Problem Set, Reflection, and Quiz Guide
This page gives a high-level overview of the administrative details and logistics of CS111 problem sets, quizzes, and reflections, including how your work is submitted and evaluated.
Downloading Starter Code
Problem sets usually have starter code provided in a folder (for example,
ps01). Students will download this code folder from the
download folder in their
cs111 folders in their personal accounts on the cs server. The first lab will cover how to access this code.
Submission of Psets
Submission of assignments in CS111 is almost entirely electronic. There are rarely paper submissions.
Each student will upload a python code folder (e.g.
ps01) to the cs server. Do not change the name of the folder.
This folder typically contains various files (python and other types).
Problem sets vary from week to week, and occasionally there are additional items to submit. Guidelines for correctness and quality of solution are provided with each pset. Failure to electronically submit your code before the deadline will result in zero credit.
Grading of Psets, Reflection and Quizzes
For each of the grading categories quiz, reflection, and problem set coding, the lowest grade in that category will be dropped. There are 11 psets this semester. Collectively, your 10 highest pset grades (out of 11) will constitute 35% of your CS111 course grade. See the grading page for other grade components. Each student will receive an email that contains the score of your pset. We will check whether your code works correctly, is properly commented, and uploaded to the server on time.
During the lecture after a pset is due, there will be an in-class quiz that covers the contents of the pset. This quiz -- closed-book, closed-notes -- will take place in the first 10-15 minutes of lecture, so don't be late! We will drop your lowest quiz grade. Click here to read our make-up and retake quiz policy.
Pset solutions will be posted electronically after the submission deadline. Each student will complete a reflection/self-assessment that requires evaluating their submitted code with respect to the posted solutions and reflecting on challenges and python coding skills acquired. Reflections are usually due 48 hours after the submission of the pset. We will drop your lowest reflection grade.
Reflections must be completed independently. You can discuss reflection questions with instructors, but not tutors or other classmates.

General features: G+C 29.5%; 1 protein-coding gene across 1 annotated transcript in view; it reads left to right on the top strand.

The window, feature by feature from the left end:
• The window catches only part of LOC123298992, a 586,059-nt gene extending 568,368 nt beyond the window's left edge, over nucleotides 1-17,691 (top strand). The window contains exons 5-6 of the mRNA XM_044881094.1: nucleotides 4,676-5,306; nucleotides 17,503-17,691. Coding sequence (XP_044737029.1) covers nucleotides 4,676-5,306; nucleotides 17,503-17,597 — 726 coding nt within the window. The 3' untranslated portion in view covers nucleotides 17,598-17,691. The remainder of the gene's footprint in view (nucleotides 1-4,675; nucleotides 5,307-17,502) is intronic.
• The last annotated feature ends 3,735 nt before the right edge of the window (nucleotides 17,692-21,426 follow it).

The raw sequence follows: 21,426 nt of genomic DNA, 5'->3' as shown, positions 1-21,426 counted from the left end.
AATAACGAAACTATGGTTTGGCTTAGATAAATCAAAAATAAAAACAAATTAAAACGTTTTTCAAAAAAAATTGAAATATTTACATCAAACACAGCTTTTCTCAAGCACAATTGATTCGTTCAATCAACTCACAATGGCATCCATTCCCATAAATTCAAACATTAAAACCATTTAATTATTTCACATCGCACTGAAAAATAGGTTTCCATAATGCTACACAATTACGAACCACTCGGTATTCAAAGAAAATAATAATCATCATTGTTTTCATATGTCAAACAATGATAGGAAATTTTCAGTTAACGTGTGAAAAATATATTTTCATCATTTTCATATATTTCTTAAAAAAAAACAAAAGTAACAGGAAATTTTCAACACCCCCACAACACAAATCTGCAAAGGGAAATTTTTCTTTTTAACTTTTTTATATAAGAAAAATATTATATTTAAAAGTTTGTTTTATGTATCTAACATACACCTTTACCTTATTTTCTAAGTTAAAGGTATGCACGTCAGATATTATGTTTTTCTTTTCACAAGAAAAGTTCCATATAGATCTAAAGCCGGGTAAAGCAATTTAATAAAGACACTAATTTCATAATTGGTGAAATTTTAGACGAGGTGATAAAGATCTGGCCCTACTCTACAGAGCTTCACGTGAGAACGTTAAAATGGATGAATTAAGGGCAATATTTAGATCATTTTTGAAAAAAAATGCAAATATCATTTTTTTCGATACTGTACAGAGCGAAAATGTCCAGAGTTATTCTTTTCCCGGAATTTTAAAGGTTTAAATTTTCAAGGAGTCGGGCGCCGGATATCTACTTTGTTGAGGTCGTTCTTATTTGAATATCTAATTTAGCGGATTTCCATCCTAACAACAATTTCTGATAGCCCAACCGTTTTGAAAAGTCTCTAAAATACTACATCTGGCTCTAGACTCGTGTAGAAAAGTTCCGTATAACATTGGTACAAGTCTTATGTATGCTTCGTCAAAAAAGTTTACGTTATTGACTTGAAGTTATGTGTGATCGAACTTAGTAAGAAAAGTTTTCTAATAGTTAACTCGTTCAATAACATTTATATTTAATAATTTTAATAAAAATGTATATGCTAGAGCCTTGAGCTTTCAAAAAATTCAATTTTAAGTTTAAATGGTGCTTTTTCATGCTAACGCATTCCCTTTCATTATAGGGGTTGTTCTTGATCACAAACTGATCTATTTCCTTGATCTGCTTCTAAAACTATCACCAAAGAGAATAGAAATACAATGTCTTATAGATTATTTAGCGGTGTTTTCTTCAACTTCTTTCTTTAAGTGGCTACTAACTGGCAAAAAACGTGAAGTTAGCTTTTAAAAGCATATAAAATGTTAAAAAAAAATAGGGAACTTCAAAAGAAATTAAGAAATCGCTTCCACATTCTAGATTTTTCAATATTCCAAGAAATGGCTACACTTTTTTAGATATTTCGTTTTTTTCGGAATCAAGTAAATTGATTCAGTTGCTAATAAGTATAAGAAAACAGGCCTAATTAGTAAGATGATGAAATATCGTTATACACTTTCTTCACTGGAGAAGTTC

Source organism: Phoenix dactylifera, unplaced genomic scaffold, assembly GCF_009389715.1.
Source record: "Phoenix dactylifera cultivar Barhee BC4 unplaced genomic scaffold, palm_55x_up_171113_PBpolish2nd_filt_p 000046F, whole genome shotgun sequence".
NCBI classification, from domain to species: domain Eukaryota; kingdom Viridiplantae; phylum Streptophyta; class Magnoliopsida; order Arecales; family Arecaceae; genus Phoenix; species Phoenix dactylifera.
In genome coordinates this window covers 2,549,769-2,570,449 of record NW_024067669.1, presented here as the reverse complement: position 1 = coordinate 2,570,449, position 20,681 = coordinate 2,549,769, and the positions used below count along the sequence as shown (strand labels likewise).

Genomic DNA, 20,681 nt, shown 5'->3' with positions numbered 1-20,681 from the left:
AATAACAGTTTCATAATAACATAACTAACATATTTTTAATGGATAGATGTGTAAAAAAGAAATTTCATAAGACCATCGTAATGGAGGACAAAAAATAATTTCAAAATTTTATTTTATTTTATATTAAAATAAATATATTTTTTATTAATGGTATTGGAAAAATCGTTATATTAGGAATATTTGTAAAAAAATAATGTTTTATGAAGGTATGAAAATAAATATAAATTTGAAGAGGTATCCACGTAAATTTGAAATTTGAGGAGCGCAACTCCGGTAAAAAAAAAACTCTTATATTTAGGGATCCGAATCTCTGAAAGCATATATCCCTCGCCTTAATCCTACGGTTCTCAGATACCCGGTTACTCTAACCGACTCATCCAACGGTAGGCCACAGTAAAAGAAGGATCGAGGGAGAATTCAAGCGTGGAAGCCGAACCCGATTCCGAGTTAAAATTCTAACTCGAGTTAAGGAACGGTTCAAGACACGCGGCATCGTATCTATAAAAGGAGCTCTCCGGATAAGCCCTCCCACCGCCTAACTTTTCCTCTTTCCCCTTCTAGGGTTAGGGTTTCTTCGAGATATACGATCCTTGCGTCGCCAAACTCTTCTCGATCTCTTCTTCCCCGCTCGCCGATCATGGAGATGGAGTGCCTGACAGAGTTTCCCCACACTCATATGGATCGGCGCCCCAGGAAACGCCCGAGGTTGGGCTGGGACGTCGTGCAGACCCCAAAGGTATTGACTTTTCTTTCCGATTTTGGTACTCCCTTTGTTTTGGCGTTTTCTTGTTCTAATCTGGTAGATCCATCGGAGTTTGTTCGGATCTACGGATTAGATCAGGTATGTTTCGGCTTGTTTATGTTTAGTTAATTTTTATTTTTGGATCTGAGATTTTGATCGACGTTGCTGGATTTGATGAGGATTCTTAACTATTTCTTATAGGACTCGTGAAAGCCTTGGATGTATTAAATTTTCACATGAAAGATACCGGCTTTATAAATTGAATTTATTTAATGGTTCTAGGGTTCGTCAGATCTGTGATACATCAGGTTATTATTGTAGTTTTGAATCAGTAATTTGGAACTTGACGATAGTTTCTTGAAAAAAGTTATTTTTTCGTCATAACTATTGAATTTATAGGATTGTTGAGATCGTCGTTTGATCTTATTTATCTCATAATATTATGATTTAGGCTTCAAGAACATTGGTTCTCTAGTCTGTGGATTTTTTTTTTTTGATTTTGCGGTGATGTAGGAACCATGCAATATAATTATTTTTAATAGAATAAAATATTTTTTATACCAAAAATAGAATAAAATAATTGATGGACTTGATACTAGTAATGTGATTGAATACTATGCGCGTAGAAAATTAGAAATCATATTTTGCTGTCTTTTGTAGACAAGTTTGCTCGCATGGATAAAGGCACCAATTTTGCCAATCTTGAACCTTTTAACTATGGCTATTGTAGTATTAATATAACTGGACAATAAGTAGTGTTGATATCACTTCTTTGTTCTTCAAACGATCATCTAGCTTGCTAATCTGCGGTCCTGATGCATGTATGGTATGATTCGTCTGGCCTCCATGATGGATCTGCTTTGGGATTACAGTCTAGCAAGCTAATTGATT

The deadline for reflections is a hard deadline: late reflections will not be accepted.
Typical weekly schedule
During a typical CS111 week, the problem set code submission and honor code form submission will both be due at 11:59pm EST on Tuesday, the self-assessment/reflection will be due Thursday evening at 11:59pm EST, and the quiz will be at the start of Friday's lecture. Occasionally, holidays and weather may create deviations from our typical schedule.
Have Questions on a Pset?
The CS111 staff expects that you will have questions on each pset. You can see our whole team on the Instructors page, and see when we are available for help on the Drop-in Schedule page. We have a super talented crew of tutors who hold evening drop-in hours (sometimes we refer to this as "help room"). And you can always post a question to the course google group students-cs111-spring19 by emailing "students-cs111-spring19".
As far as possible, assuming your question does not reveal your solution, post your questions to the google group rather than privately e-mailing the instructors: this is more productive because your classmates probably have the same question too! On the other hand, if your question does contain part of your solution, you must not post it to the group. Do not post code to the group.
We also encourage you to talk to your classmates (in a human language, not code) about psets. Sometimes bouncing your ideas off the person next to you can be really helpful and illuminating!
Types of Tasks on Psets
An Individual problem means that you work on your own on this task, but may ask the CS111 staff for help. You may also talk to your classmates about the problem, as long as you never communicate in Python code with your classmates.
There are two types of Partner problems:
- On a Partner-required task, you are required to work with a partner as part of a two-person team.
- On a Partner-recommended task, you are strongly encouraged to work with a partner as part of a two-person team.
In a partner problem, two-person team members will create one or more solution files together for a task. Each team member will submit their own electronic copy of the solution files, and the same grade will be given to both team members for this task.
Although you can work with the same partner on multiple tasks throughout the semester, we strongly encourage you to seek different partners for different tasks so that you get a better sense for the range of collaboration styles.
All work by a team must be a true collaboration in which members actively work together on all parts of the Task. It is not acceptable for team members to split up the Task and work on parts independently. All programming should be done with both team members working at the same computer console. It is strongly recommended that both team members share the responsibility of "driving" (typing at the keyboard), swapping every so often. The only work that you may do alone is debugging code that you have written together and talking with the instructors and drop-in tutors.
For more information, see our Pair Programming page.
Code Feedback and Grading
Take a quick tour of the structure of code feedback and grading here.